Some 10.7 million American women take an oral contraceptive and soon, many men might, too. Researchers at the Dana-Farber Cancer Institute recently found a compound that makes male mice reversibly infertile without stunting their sex drive.
Two years ago, researchers at Dana-Farber created a hybrid molecule that was able to inhibit BRD4, a cancer-causing gene. Soon the researchers learned that the molecule, named JQ1, also inhibits another protein, BRDT, which is crucial for the development of mature sperm.
“We wondered, could the JQ1 molecule, intended initially for cancer, have activity as a male contraceptive agent?” said Dr. James Bradner, the lead author of a study in the August 17th issue of Cell.
Martin Matzuk of Baylor College of Medicine, injected mice with Bradner’s JQ1. The mice treated with the compound had lower sperm counts and less mobile sperm, rendering them infertile. Crucially, when the mice stopped receiving JQ1 their sperm count rebounded and they were able to produce healthy offspring.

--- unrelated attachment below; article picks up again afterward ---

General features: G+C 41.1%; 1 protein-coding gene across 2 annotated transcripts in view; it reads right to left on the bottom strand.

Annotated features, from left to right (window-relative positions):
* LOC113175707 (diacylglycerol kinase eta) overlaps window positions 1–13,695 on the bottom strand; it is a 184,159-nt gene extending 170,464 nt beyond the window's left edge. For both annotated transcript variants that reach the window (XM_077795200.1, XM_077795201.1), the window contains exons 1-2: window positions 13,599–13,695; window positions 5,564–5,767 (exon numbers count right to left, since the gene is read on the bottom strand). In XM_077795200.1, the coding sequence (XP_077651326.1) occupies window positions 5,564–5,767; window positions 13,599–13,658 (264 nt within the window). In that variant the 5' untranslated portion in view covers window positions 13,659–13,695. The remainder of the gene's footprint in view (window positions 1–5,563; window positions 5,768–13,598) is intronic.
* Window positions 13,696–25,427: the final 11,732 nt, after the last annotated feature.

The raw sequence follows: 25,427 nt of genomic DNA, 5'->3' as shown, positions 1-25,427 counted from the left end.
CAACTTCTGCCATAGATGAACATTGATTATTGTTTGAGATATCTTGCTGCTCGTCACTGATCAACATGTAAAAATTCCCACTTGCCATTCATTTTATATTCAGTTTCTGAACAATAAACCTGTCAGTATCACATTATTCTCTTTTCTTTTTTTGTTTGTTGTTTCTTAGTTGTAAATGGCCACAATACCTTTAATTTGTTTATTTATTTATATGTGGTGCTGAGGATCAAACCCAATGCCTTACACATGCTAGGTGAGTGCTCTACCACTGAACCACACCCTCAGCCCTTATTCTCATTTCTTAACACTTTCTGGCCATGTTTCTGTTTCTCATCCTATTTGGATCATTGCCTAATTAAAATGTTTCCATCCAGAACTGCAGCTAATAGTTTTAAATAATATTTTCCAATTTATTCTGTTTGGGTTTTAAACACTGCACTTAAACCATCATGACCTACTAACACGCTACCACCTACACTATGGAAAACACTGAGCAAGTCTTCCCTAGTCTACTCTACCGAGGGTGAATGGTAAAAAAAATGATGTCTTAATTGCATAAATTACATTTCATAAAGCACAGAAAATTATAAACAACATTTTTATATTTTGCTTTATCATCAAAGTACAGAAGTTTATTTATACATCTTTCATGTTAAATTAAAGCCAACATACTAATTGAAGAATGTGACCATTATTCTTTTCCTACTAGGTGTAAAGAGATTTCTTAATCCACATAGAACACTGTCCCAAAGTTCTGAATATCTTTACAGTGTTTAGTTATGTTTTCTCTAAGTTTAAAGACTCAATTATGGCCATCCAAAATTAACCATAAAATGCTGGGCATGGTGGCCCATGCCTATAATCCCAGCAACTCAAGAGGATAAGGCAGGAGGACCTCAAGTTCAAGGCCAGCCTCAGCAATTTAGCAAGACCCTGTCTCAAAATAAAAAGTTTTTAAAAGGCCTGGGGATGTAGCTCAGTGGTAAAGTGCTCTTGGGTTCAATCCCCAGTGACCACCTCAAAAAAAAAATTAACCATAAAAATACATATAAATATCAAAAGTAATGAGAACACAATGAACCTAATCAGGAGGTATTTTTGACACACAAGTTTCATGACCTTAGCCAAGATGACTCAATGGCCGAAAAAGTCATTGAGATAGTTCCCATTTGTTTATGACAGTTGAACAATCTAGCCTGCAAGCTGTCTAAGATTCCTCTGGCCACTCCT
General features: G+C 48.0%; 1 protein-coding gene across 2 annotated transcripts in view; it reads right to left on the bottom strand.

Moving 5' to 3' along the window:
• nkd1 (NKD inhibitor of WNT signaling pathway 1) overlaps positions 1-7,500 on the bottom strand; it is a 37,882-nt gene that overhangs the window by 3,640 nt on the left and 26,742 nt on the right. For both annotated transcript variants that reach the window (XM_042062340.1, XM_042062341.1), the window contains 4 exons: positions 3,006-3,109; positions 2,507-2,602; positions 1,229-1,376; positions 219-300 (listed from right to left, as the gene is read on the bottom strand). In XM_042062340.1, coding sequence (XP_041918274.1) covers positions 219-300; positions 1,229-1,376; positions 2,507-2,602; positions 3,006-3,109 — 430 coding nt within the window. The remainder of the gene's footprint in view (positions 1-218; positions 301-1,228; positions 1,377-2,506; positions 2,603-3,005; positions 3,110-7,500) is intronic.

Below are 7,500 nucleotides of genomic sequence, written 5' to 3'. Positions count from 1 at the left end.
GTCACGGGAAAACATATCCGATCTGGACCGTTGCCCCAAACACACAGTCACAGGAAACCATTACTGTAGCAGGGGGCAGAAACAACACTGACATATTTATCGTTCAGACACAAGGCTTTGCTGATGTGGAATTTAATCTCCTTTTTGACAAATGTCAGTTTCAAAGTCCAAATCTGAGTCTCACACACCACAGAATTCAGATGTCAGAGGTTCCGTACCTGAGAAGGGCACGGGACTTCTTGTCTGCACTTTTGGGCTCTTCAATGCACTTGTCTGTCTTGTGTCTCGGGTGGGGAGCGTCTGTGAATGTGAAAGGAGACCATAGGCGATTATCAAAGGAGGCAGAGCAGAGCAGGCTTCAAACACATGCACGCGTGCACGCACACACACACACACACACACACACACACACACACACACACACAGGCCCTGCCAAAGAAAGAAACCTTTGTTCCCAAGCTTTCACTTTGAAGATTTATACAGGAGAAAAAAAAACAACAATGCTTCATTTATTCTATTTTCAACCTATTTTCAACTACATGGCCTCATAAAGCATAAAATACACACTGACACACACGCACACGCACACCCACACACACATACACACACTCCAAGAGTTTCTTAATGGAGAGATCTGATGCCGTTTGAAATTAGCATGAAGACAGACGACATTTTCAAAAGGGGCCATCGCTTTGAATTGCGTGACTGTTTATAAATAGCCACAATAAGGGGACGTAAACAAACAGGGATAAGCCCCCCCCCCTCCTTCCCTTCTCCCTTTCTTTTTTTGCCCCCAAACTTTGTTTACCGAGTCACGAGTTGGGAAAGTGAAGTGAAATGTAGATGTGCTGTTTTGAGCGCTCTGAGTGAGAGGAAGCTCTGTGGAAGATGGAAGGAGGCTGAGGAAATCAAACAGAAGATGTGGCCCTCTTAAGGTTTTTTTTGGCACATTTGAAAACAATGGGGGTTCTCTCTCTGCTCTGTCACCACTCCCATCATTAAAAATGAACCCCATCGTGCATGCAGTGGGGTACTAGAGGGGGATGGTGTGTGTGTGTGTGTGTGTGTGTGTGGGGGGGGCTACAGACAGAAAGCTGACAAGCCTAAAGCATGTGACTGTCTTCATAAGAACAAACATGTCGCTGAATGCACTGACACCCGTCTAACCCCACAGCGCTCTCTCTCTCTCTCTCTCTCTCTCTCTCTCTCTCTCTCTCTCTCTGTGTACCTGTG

"These findings suggest that a reversible, oral male contraceptive may be possible," Bradner said in a release. "While we will be conducting more research to see if we can build on our current findings, JQ1 shows initial promise as a lead compound for male contraception."
Female birth control pills have come with a laundry list of side effects, from nausea to decreased libido to melasma. So far JQ1 has shown no negative consequences on the animals' testosterone levels, behavior, or future offspring. In the future, maybe it will be men checking their watches, discreetly popping a pill at the same time each day.